Last week The Temple News censored my letter to the editor and changed the phrase “pro-life” to “anti abortion” in an attempt to change the messaging behind my letter, which criticized a previously-written letter that attacked the GOP for being anti-contraception and perpetuating a so-called “war on women.”
Whether or not you agree with the points I made last week regarding the First Amendment right to freedom of religion, I think you should be concerned about what happened to my letter for several reasons.
This egregious violation of the First Amendment right to freedom of speech should have everyone concerned, mainly because of what purpose the editorial page should serve in any newspaper. Most publications have a bias one way or the other, and the letters to the editor page is often reserved for those who want to criticize and critique articles and previous letters written to the newspaper about previously written articles. This page is designed to come from readers, not the editor.
If opposing views are squashed, is there informational honesty in a newspaper?
When the letters to the editor become letters from the editor, we all know the newspaper has gone from an objective source of news to an apparatchik of one viewpoint over another.
While the paper claimed that the phrase “pro-life” is not recognized in the Associated Press style manual, and therefore not fit for publication, they did run the phrase twice in the letter from a Penn Student. That student was criticizing the pro-life movement in an attempt to delegitimize their viewpoints. Correct me if I am wrong, but shouldn’t letters to the editor be outside of editorial purview so long as they are not ad-homonym attacks? The phrasing in my article was changed in an attempt to change the narrative behind my piece, which was civil to both sides of the pro-life and pro-choice argument.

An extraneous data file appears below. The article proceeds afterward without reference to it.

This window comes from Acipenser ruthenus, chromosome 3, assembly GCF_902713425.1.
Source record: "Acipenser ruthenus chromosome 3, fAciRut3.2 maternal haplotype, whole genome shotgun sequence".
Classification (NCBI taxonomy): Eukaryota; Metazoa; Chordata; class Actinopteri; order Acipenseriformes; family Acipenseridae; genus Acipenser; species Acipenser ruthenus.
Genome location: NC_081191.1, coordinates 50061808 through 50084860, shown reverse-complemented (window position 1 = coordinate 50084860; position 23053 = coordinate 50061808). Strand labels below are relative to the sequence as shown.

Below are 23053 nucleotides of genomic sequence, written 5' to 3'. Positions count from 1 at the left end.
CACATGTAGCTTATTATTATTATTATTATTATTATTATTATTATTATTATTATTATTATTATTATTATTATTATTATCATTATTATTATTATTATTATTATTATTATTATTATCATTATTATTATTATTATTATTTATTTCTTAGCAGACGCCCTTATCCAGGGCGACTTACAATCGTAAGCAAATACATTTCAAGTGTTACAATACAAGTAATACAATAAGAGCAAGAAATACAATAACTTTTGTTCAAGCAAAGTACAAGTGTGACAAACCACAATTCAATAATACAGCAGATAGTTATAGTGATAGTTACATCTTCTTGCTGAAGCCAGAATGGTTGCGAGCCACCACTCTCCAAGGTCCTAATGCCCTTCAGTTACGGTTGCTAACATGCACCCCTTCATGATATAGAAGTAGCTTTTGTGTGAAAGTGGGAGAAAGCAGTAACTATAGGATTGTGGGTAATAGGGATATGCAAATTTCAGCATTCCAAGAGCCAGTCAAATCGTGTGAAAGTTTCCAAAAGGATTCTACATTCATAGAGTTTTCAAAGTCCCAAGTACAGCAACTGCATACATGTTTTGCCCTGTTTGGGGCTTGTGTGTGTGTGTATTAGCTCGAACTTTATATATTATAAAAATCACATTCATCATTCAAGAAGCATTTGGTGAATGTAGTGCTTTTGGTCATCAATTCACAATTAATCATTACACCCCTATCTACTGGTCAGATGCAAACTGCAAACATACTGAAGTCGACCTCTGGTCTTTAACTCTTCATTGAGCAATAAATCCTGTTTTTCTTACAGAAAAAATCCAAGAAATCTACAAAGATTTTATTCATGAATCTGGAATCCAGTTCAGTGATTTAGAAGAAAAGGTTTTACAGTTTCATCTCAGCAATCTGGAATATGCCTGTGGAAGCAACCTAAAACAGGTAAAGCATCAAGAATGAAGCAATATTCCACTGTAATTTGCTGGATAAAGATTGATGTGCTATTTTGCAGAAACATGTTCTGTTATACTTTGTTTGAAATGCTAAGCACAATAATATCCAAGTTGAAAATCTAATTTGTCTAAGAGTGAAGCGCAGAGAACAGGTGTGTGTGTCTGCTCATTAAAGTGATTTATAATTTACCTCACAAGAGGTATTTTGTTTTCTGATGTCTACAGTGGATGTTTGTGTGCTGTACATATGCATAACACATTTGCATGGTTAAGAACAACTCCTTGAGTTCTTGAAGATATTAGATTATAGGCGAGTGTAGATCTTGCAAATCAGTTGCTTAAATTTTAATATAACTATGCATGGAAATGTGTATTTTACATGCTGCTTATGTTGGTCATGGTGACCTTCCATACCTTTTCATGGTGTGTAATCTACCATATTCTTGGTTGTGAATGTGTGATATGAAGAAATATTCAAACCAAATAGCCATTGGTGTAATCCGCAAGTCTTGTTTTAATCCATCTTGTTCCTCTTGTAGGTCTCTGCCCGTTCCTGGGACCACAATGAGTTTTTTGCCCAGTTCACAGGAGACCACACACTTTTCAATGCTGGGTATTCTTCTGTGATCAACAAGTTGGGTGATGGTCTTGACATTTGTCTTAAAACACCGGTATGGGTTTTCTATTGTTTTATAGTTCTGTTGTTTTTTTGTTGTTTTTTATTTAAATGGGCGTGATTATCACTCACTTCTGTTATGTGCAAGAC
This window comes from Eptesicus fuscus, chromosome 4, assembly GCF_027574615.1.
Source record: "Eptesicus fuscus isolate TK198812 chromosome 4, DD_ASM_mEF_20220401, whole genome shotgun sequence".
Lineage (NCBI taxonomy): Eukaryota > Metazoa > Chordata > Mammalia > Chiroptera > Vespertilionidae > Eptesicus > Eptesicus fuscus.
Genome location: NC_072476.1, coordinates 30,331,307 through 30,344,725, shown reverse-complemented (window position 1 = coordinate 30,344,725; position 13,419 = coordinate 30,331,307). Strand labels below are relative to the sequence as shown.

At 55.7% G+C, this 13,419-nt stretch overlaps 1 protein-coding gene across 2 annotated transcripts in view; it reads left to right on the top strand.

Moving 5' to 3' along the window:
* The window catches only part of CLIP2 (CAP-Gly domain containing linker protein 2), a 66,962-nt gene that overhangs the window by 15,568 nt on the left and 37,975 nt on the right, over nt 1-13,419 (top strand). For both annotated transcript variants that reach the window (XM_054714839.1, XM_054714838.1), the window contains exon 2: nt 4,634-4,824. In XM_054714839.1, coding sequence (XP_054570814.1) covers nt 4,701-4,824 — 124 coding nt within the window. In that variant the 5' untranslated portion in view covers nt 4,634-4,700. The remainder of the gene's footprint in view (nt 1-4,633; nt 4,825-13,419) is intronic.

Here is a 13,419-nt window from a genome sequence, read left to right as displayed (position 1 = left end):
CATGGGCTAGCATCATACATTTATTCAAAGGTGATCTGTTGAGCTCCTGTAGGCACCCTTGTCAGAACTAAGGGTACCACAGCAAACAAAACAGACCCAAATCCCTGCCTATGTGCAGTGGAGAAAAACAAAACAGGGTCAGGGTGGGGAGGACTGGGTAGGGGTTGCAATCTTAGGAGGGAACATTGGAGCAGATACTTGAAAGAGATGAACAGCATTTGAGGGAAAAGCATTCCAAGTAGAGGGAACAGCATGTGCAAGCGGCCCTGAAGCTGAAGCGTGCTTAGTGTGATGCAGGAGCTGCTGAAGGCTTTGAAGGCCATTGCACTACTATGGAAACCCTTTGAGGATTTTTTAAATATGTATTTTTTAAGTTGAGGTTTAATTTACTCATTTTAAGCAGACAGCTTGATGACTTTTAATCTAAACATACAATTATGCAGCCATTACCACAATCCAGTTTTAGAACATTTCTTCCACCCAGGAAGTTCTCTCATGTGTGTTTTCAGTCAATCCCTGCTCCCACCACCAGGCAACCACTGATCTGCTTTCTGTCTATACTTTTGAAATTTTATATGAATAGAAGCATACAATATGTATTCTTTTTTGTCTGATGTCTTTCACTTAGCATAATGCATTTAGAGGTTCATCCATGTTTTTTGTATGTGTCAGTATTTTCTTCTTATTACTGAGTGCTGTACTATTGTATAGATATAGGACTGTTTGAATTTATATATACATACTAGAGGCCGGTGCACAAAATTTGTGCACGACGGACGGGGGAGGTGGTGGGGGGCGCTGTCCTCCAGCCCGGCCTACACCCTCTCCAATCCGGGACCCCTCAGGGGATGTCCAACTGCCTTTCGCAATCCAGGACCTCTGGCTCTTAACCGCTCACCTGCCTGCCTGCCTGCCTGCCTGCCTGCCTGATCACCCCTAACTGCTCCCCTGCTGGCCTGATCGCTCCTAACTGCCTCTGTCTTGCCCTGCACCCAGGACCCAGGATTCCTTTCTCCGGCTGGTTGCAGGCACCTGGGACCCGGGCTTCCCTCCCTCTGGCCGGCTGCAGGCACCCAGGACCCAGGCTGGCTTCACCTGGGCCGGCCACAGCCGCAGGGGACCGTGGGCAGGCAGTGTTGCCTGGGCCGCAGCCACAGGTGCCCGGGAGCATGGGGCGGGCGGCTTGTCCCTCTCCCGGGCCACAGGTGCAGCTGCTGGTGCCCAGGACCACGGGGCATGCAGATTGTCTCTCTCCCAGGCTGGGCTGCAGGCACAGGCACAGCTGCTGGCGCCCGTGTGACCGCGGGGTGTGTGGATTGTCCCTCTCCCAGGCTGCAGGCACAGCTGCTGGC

Censoring and changing a phrase that may not be in agreement with a newspaper’s political views is unethical and purely wrong.
As Temple students, we deserve to have a newspaper that is impartial, non-biased, and accepting of all terminology, regardless of how it may threaten the viewpoints of the editor. I urge all readers to contact the editor at email@example.com and urge them to promptly resign as a result of the censorship and distortion of an opposing viewpoint in last week’s newspaper.
President, Temple College